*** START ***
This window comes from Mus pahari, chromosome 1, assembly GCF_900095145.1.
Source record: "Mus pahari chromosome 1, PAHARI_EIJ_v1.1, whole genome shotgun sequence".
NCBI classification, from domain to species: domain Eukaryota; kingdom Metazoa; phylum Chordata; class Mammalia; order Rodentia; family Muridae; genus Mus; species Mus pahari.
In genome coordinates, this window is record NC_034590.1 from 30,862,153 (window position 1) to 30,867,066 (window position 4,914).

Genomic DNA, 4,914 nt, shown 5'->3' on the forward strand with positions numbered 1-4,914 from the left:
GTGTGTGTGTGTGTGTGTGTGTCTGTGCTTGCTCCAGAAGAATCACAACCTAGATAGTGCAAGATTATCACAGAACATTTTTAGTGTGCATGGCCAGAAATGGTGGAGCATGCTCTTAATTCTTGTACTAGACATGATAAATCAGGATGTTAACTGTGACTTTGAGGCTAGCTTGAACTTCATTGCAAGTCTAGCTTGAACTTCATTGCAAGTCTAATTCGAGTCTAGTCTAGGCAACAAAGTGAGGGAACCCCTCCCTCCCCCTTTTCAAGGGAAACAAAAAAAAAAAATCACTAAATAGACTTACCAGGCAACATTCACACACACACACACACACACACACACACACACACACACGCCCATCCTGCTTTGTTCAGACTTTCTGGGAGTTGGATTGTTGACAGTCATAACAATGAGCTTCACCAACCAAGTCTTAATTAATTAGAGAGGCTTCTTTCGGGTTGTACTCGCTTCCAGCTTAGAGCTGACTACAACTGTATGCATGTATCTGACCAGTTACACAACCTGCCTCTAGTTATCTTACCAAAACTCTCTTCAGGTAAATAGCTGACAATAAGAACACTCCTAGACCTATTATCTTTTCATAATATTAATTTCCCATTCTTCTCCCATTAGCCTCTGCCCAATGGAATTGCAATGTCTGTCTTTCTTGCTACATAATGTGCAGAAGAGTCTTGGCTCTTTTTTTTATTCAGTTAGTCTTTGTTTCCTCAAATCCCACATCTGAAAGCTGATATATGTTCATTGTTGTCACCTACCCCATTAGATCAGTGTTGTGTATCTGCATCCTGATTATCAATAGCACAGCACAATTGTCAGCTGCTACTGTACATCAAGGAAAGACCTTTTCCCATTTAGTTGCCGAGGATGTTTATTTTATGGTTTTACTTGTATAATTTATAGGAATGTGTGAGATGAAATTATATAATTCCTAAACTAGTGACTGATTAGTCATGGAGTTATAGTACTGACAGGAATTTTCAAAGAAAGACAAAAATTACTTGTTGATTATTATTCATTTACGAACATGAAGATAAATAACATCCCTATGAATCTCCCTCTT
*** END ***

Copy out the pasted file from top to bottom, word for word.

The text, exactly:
This window comes from Mus pahari, chromosome 1, assembly GCF_900095145.1.
Source record: "Mus pahari chromosome 1, PAHARI_EIJ_v1.1, whole genome shotgun sequence".
NCBI classification, from domain to species: domain Eukaryota; kingdom Metazoa; phylum Chordata; class Mammalia; order Rodentia; family Muridae; genus Mus; species Mus pahari.
In genome coordinates, this window is record NC_034590.1 from 30,862,153 (window position 1) to 30,867,066 (window position 4,914).

Genomic DNA, 4,914 nt, shown 5'->3' on the forward strand with positions numbered 1-4,914 from the left:
GTGTGTGTGTGTGTGTGTGTGTCTGTGCTTGCTCCAGAAGAATCACAACCTAGATAGTGCAAGATTATCACAGAACATTTTTAGTGTGCATGGCCAGAAATGGTGGAGCATGCTCTTAATTCTTGTACTAGACATGATAAATCAGGATGTTAACTGTGACTTTGAGGCTAGCTTGAACTTCATTGCAAGTCTAGCTTGAACTTCATTGCAAGTCTAATTCGAGTCTAGTCTAGGCAACAAAGTGAGGGAACCCCTCCCTCCCCCTTTTCAAGGGAAACAAAAAAAAAAAATCACTAAATAGACTTACCAGGCAACATTCACACACACACACACACACACACACACACACACACACACGCCCATCCTGCTTTGTTCAGACTTTCTGGGAGTTGGATTGTTGACAGTCATAACAATGAGCTTCACCAACCAAGTCTTAATTAATTAGAGAGGCTTCTTTCGGGTTGTACTCGCTTCCAGCTTAGAGCTGACTACAACTGTATGCATGTATCTGACCAGTTACACAACCTGCCTCTAGTTATCTTACCAAAACTCTCTTCAGGTAAATAGCTGACAATAAGAACACTCCTAGACCTATTATCTTTTCATAATATTAATTTCCCATTCTTCTCCCATTAGCCTCTGCCCAATGGAATTGCAATGTCTGTCTTTCTTGCTACATAATGTGCAGAAGAGTCTTGGCTCTTTTTTTTATTCAGTTAGTCTTTGTTTCCTCAAATCCCACATCTGAAAGCTGATATATGTTCATTGTTGTCACCTACCCCATTAGATCAGTGTTGTGTATCTGCATCCTGATTATCAATAGCACAGCACAATTGTCAGCTGCTACTGTACATCAAGGAAAGACCTTTTCCCATTTAGTTGCCGAGGATGTTTATTTTATGGTTTTACTTGTATAATTTATAGGAATGTGTGAGATGAAATTATATAATTCCTAAACTAGTGACTGATTAGTCATGGAGTTATAGTACTGACAGGAATTTTCAAAGAAAGACAAAAATTACTTGTTGATTATTATTCATTTACGAACATGAAGATAAATAACATCCCTATGAATCTCCCTCTT